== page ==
Afghanistan: Classrooms Segregated By Gender Under Taliban Rule
Women have been allowed to resume university studies in Afghanistan, however it’s been reported that the Taliban has implemented strict new measures to enforce gender segregation.
Images taken by journalists allowed into Kabul’s Ibn-e Sina University show male and female students sat in the same room but separated by a curtain during the first day of the new term, with the female students required to wear the abaya robe and niqab covering and enter via a separate entrance to male students.
According to guidance published by the Taliban’s Ministry of Higher Education, female students are also set to remain in ‘waiting rooms’ between classes so as not to encounter male students.
The Times reports that the guidance also sets out that female students must only be taught by female teachers, although ‘old men teachers who have a good record of behaviour’ may also teach if a female teacher is not available.
Private universities reopened in Afghanistan this week, less than one month after the Taliban took control of the country, and a week after the final international forces left Kabul’s airport.
However, while the decision to allow women to attend university is being used by the Taliban as an example of its new ‘modern’ approach to governing, human rights campaigners in the region said that there are concerns that women may be facing restrictions elsewhere.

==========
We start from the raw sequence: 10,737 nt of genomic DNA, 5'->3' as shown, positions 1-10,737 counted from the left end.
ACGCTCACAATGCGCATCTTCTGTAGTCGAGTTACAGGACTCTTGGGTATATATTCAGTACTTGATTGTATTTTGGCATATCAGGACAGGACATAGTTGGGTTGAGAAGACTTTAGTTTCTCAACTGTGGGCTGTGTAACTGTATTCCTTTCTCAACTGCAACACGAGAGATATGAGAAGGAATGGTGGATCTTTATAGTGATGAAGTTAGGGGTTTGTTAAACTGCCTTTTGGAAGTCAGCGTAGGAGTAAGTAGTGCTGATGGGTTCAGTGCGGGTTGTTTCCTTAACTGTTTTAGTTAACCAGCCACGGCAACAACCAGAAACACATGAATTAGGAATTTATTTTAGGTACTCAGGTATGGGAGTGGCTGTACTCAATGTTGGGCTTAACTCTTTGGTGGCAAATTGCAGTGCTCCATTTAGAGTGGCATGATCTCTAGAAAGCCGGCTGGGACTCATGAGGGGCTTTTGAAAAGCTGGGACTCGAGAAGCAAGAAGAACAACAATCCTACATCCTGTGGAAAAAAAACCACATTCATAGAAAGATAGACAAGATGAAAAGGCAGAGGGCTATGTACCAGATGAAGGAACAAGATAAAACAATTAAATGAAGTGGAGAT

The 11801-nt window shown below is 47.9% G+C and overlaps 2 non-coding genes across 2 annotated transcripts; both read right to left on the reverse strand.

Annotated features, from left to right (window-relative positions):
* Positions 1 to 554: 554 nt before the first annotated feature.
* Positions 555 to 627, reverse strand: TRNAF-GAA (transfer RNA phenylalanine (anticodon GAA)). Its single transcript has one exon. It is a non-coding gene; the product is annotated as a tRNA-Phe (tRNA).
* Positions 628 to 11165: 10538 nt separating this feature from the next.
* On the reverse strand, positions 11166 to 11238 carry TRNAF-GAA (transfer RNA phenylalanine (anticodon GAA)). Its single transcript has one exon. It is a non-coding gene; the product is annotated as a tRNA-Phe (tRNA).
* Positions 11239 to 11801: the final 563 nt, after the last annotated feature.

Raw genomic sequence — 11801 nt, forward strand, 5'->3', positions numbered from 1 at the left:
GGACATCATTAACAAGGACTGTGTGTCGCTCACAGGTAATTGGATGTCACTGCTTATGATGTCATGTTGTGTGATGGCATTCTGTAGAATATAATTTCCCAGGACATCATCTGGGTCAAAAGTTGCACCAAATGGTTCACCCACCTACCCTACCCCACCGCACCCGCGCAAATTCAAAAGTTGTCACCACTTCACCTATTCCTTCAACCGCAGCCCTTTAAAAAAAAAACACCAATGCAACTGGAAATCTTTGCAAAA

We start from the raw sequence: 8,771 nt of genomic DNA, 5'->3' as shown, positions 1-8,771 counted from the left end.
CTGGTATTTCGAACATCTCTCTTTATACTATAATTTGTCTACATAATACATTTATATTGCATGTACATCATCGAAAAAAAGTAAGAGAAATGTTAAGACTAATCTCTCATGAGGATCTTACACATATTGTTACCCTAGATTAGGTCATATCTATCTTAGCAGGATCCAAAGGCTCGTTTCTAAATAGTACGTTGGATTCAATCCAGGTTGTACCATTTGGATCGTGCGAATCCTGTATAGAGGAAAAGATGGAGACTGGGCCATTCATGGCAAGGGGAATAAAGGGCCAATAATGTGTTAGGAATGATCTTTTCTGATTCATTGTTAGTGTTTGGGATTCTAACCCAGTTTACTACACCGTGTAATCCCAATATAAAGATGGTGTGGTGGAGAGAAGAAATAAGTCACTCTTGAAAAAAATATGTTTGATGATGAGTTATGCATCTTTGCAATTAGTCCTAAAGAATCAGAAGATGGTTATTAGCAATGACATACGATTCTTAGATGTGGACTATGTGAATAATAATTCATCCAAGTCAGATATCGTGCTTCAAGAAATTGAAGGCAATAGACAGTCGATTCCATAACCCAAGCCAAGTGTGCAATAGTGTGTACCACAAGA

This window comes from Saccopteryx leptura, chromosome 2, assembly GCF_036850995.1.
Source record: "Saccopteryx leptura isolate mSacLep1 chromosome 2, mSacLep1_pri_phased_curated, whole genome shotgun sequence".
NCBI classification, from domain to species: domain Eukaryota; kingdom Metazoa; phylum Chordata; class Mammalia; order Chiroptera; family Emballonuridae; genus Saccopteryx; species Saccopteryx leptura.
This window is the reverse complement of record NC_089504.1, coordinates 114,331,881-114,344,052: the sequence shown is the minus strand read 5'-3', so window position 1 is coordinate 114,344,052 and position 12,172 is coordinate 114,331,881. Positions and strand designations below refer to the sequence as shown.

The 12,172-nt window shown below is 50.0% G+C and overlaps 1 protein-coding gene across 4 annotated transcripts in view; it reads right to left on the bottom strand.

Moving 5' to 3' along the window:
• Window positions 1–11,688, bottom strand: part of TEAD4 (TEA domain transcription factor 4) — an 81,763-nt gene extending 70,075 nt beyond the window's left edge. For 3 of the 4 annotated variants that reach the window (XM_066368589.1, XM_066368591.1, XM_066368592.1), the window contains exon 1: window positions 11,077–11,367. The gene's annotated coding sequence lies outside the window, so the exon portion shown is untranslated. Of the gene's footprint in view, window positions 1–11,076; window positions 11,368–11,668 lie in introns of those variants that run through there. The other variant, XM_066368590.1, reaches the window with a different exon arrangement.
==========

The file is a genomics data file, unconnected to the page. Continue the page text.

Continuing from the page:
In a Twitter thread, Shaharzad Akbar, chairperson of the Afghanistan International Human Rights Commission, said she had received reports that the Taliban was only letting women in ‘health, education & some relief organizations’ attend work, and required them to be accompanied by a ‘male family member’.
‘Women defenders, journalists, prosecutors & judges, local government officials live with fear & uncertainty, many anxious about what the next days/weeks hold as they watch the erasure of women from public & steps for formation of a new, male-led & dominated ‘government,” she tweeted.
The Times reports that local journalists have witnessed several incidents of violence against women by Taliban soldiers, including a group of women’s rights protestors who were tear gassed and tasered, and an eight-month pregnant woman who was ‘killed in front of her family’ for taking down a Taliban flag.
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